The **bell curve** is
also known as the ** normal curve**
or

**. This curve has mathematical properties that allow researchers to draw conclusions about where scores are located relative to other scores.**

*normal distribution*The three measures ofcentral tendency (mode, median, mean) are at the same middle point in a normal curve. The numbers representing the middle of the curve divide the curve in half.

The *x*-axis in the normal curve indicates the
mean at zero and the standard deviation units above and below the mean.

The height of the curve indicates the percentage of scores in that area. You can see that a large percentage of the scores are between 1 and -1 standard deviations.

The ends of the distribution are called ** tails**. Extreme scores are in the tails. Consider the height of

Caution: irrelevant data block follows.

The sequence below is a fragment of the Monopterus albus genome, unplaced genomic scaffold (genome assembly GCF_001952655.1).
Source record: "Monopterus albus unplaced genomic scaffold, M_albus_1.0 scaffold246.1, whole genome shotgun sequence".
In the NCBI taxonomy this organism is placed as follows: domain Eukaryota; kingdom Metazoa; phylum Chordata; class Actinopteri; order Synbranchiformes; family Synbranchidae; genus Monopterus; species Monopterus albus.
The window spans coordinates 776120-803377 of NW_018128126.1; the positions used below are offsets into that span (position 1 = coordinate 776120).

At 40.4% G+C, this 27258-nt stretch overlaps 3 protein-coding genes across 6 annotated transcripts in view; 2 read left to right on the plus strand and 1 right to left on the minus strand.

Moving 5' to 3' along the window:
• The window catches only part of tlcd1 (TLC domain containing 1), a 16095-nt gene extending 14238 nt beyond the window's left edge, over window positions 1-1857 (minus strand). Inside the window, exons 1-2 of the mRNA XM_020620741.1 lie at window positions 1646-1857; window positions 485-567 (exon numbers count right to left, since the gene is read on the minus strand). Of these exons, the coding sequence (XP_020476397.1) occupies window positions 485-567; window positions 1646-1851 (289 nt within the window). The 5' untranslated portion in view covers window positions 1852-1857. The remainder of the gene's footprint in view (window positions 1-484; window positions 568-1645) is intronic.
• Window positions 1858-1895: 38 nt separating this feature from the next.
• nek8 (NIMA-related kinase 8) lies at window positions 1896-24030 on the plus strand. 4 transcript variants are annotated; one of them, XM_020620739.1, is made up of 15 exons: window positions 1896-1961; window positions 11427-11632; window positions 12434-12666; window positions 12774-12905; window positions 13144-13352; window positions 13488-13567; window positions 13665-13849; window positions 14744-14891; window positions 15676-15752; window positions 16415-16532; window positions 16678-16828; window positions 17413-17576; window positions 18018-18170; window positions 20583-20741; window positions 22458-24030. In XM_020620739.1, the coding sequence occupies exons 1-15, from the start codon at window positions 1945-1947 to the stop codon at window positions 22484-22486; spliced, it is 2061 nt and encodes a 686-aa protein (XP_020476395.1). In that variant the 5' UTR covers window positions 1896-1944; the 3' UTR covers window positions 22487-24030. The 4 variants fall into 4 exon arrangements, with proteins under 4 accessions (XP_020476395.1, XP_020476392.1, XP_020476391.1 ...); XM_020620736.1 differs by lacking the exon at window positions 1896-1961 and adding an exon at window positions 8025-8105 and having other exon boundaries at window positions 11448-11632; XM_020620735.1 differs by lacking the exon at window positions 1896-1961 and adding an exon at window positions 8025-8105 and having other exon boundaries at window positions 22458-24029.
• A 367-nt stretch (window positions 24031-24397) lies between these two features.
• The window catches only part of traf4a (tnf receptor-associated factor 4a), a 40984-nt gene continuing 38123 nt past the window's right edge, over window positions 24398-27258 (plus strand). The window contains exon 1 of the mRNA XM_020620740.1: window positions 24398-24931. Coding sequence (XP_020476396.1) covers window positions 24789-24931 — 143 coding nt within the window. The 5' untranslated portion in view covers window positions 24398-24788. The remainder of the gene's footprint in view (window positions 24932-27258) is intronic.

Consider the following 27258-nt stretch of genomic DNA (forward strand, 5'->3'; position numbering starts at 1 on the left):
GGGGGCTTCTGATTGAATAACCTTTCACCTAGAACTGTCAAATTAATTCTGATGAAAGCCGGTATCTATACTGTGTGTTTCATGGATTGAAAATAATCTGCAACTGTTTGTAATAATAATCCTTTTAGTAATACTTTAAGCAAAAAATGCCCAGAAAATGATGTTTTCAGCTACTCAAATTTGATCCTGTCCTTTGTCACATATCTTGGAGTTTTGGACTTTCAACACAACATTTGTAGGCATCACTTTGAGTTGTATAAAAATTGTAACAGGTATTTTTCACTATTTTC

the distribution at - 2.5 or +2.5 standard deviations. At these points, the
curve almost touches the

*x*-axis.

Only
a small percentage of scores is beyond 2.5 standard deviations in either
direction. Theoretically, the tails of the curve never touch the baseline. Only
a small fraction of a percent of scores is beyond 3 standard deviations.

The picture below illustrates the percentage of scores (or data) within different areas of the curve. For example, on a normally distributed test, 34.1% of scores will fall between the mean and 1 standard deviation above the mean. Because the curve is symmetrical, the same percentage will be between the mean and 1 standard deviation below the mean.

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